Crowdsourcing a Greek Inscription Reading

This is a sort of experiment in social media to see whether blogs as a medium might be usefully used to provide better readings of controversial inscriptions. In this case, the inscription may or may not be known to rogueclassicism readers, but there are at least three interpretations of what it says kicking around the internets. I have misgivings about all of them, and so I thought I’d present some photos and context, and so as to not predispose people to a particular reading, only link to those readings at the end. I am providing some notes/questions that I have along the way, which hopefully (again) will not predispose folks to one particular reading or another but will highlight some of the issues that seem outstanding with current readings. Please leave your readings/answers to questions in the comments, or if you’d prefer anonymity, email them to rogueclassicist AT I’m hoping to have some sort of followup to this post.

To begin: the inscription is found on one of a number of ossuaries still  in situ in a tomb in Jerusalem, so we’re dealing with a funerary context. The inscription is only seen in photos (of varying quality) because the tomb was explored via a robotic camera. When the tomb was originally excavated back in 1980 or thereabouts,  the inscription itself does not seem to have been recorded (or if it was, it has not been published). Further complicating things is the fact that the ossuaries were moved around and there are plenty of scratches thereon, which may or may not be affecting the reading of this inscription. Amongst the artifacts found in association with the ossuary inscription was this pot (the inscription is on the ossuary, not this pot):

Figure 1

… such pots are conventionally dated (as far as I’m aware) to the first centuries B.C./B.C.E. to the first century A.D./C.E.. The inscription itself has been presented in a number of photos of varying quality (clicking on the images should bring up larger versions; if not, links to the original photos can be found at the end of this post):

Figure 2

Figure 3

Figure 4

The one I was working from is a variation on the first (it has some circles); it’s probably identical save for the circles:

Figure 5

The following ‘excerpts’ come from this image and have been zoomed 50% … the first line:

Line One


  • it seems to read DIOS, but why would such a word be on what is likely a Jewish ossuary?
  • it is assumed to be one word in some readings; perhaps it carries over to the next line?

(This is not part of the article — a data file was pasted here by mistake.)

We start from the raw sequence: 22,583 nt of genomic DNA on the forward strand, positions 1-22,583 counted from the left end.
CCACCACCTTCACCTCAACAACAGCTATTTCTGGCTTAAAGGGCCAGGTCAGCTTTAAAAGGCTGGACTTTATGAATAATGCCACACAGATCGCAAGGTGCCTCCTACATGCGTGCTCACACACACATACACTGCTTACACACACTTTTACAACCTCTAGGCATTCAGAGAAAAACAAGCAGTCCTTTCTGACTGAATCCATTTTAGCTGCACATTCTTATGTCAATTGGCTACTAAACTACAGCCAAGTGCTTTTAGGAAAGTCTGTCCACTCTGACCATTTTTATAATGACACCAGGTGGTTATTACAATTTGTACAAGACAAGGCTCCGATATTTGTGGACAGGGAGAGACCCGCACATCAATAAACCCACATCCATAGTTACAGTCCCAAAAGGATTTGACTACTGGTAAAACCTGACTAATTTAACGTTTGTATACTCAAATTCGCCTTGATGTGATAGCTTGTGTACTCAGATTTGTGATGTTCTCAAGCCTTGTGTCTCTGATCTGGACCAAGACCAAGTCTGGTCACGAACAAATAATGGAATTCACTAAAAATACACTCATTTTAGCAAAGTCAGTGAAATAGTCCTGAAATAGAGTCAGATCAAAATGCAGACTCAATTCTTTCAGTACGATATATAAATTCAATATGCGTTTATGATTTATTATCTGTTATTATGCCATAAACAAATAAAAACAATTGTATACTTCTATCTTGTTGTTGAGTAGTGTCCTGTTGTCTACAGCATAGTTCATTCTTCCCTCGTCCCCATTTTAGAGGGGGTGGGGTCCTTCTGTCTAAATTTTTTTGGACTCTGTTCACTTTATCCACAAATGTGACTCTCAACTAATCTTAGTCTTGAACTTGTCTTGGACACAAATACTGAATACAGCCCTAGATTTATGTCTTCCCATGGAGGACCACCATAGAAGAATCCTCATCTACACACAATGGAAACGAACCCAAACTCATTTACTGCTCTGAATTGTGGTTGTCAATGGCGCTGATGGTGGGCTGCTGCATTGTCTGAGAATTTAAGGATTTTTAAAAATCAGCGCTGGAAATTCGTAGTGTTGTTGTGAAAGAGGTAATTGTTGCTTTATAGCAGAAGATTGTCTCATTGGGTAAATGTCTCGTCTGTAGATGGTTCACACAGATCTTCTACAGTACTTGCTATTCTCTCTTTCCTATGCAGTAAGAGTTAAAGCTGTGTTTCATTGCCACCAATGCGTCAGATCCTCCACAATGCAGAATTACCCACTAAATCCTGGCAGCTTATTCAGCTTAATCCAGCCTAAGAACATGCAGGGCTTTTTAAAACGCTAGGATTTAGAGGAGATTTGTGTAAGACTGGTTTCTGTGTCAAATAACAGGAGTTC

• might it be connected to a month name in the Seleucid calendar (were those month names still being used?

Line Two


  • does this carry over from the previous line?
  • is the first letter an iota, a tau, or maybe even a gamma?
  • are there only four letters here or are there perhaps more?

Line Three


  • is the first letter a tau, an upsilon, or some combination letter (sometimes referred to as a compendia)?
  • how many letters are there in this line?
  • is that Y-shaped thing an upsilon or a psi (is that a scratch or a branch)?
  • is there a small tau beside that or is that just a scratch?

Line four


  • again, how many letters are here?
  • are those letters alpha, gamma, beta or is the second letter a mu or a pi?
  • is the last letter a beta or something with a ligature?

So that’s the inscription. As mentioned above, please feel free to provide your readings in the comments, or if you’d prefer anonymity, email them to rogueclassicist AT

Photo sources:

Previous readings:

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2 thoughts on “Crowdsourcing a Greek Inscription Reading

  1. A.M. Christensen says:

    Have you tried manipulating the photos (e.g. contrast, saturation, etc.)? I just quickly ran them through snapseed app. Line 2 – first character has top and bottom cross bars. Line 3 – I’d vote for psi over upsilon

    • rogueclassicist says:

      I’ve done plenty of manipulating of the images … top and bottom crossbars is why I gave up on the gamma idea; but is the top crossbar sufficiently long to make it a tau, not an iota? the problem i have with the psi is that it doesn’t ever have ‘shadows’ and seems very shallow and possibly just a stray scratch.

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